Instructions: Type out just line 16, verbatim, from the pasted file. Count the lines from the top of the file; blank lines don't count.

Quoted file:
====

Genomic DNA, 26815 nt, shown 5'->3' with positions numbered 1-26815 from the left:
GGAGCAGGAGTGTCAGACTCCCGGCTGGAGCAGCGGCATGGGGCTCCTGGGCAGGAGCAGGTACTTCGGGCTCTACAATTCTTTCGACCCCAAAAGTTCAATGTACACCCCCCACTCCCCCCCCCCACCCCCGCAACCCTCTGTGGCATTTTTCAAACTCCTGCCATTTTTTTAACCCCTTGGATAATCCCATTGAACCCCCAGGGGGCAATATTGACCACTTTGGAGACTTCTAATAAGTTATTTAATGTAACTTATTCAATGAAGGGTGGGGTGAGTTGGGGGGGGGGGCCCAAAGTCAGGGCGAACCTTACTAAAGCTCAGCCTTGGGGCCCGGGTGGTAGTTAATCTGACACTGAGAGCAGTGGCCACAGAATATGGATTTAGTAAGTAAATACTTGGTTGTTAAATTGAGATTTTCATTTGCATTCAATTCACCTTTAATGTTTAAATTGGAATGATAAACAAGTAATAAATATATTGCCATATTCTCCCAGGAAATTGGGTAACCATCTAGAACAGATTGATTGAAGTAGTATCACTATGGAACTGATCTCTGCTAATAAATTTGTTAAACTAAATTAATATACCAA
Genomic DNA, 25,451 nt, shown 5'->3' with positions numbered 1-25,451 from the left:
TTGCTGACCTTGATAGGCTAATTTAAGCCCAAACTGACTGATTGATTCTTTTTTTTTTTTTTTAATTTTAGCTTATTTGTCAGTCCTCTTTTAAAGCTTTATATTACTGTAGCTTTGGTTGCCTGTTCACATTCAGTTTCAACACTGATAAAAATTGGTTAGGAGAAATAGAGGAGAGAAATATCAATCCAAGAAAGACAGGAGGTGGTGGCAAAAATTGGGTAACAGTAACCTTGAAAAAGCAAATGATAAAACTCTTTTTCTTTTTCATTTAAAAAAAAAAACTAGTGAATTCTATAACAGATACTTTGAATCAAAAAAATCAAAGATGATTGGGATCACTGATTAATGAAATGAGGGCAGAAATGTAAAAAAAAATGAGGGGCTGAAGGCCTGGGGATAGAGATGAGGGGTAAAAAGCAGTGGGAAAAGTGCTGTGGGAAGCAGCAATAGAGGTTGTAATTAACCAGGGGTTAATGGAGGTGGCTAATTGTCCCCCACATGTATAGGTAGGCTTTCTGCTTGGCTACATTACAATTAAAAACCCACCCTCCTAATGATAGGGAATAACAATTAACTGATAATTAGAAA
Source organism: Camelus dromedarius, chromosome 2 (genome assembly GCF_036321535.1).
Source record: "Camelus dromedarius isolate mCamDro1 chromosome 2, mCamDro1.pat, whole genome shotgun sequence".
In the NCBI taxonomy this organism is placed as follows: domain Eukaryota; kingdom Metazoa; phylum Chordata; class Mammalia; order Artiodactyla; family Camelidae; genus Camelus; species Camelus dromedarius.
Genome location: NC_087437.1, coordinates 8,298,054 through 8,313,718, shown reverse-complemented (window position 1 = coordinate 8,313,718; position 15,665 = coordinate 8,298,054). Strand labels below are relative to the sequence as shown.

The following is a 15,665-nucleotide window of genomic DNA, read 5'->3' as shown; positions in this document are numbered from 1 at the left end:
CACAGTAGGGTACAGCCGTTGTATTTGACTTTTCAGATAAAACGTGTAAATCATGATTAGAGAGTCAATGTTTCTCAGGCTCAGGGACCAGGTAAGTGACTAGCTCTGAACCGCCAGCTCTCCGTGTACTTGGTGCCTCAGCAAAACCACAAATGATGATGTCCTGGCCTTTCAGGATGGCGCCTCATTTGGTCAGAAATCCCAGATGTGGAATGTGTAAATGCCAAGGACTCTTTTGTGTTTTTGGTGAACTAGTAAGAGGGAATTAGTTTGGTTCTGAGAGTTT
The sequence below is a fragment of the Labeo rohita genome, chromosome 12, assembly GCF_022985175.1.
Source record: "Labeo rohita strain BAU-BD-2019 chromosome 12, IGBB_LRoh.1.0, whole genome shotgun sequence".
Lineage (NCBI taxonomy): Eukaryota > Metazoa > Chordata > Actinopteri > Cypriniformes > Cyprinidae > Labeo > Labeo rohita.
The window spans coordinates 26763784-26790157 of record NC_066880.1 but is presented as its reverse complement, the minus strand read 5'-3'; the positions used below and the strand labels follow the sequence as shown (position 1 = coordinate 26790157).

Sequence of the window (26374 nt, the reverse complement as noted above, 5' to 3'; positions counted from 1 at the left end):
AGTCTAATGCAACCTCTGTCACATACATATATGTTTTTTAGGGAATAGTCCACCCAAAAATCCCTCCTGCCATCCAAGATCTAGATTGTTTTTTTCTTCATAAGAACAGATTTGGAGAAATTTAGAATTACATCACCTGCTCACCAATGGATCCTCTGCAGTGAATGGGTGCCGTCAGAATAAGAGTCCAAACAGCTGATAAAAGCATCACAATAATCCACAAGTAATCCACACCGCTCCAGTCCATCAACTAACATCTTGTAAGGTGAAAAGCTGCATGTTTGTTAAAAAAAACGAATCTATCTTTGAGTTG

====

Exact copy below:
AGTCTAATGCAACCTCTGTCACATACATATATGTTTTTTAGGGAATAGTCCACCCAAAAATCCCTCCTGCCATCCAAGATCTAGATTGTTTTTTTCTTCATAAGAACAGATTTGGAGAAATTTAGAATTACATCACCTGCTCACCAATGGATCCTCTGCAGTGAATGGGTGCCGTCAGAATAAGAGTCCAAACAGCTGATAAAAGCATCACAATAATCCACAAGTAATCCACACCGCTCCAGTCCATCAACTAACATCTTGTAAGGTGAAAAGCTGCATGTTTGTTAAAAAAAACGAATCTATCTTTGAGTTG